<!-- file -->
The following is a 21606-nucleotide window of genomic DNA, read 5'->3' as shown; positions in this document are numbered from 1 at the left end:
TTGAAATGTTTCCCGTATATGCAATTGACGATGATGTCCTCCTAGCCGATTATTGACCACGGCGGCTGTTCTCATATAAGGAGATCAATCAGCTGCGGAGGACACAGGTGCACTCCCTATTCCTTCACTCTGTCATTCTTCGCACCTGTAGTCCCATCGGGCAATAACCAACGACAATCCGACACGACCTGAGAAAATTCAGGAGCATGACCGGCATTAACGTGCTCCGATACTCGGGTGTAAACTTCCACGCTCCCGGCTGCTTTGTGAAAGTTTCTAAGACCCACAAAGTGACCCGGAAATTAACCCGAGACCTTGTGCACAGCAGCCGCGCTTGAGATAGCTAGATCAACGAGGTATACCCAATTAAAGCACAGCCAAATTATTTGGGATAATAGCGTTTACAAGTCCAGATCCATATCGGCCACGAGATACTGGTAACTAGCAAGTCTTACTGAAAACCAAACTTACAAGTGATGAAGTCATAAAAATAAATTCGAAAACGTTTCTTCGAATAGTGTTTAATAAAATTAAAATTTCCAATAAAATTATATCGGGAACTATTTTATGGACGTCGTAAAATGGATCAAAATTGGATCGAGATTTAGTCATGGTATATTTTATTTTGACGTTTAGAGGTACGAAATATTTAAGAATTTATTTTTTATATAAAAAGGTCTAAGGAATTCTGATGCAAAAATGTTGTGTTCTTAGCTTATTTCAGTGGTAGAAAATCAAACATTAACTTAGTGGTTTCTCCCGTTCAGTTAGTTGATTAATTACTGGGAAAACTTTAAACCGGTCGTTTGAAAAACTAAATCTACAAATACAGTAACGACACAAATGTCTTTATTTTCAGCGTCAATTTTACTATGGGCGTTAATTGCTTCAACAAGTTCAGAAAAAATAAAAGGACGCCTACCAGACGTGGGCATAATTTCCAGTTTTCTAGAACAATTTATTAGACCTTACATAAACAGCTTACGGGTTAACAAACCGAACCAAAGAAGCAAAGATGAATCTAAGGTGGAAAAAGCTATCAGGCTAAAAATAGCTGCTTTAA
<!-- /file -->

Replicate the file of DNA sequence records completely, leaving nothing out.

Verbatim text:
The following is a 21606-nucleotide window of genomic DNA, read 5'->3' as shown; positions in this document are numbered from 1 at the left end:
TTGAAATGTTTCCCGTATATGCAATTGACGATGATGTCCTCCTAGCCGATTATTGACCACGGCGGCTGTTCTCATATAAGGAGATCAATCAGCTGCGGAGGACACAGGTGCACTCCCTATTCCTTCACTCTGTCATTCTTCGCACCTGTAGTCCCATCGGGCAATAACCAACGACAATCCGACACGACCTGAGAAAATTCAGGAGCATGACCGGCATTAACGTGCTCCGATACTCGGGTGTAAACTTCCACGCTCCCGGCTGCTTTGTGAAAGTTTCTAAGACCCACAAAGTGACCCGGAAATTAACCCGAGACCTTGTGCACAGCAGCCGCGCTTGAGATAGCTAGATCAACGAGGTATACCCAATTAAAGCACAGCCAAATTATTTGGGATAATAGCGTTTACAAGTCCAGATCCATATCGGCCACGAGATACTGGTAACTAGCAAGTCTTACTGAAAACCAAACTTACAAGTGATGAAGTCATAAAAATAAATTCGAAAACGTTTCTTCGAATAGTGTTTAATAAAATTAAAATTTCCAATAAAATTATATCGGGAACTATTTTATGGACGTCGTAAAATGGATCAAAATTGGATCGAGATTTAGTCATGGTATATTTTATTTTGACGTTTAGAGGTACGAAATATTTAAGAATTTATTTTTTATATAAAAAGGTCTAAGGAATTCTGATGCAAAAATGTTGTGTTCTTAGCTTATTTCAGTGGTAGAAAATCAAACATTAACTTAGTGGTTTCTCCCGTTCAGTTAGTTGATTAATTACTGGGAAAACTTTAAACCGGTCGTTTGAAAAACTAAATCTACAAATACAGTAACGACACAAATGTCTTTATTTTCAGCGTCAATTTTACTATGGGCGTTAATTGCTTCAACAAGTTCAGAAAAAATAAAAGGACGCCTACCAGACGTGGGCATAATTTCCAGTTTTCTAGAACAATTTATTAGACCTTACATAAACAGCTTACGGGTTAACAAACCGAACCAAAGAAGCAAAGATGAATCTAAGGTGGAAAAAGCTATCAGGCTAAAAATAGCTGCTTTAA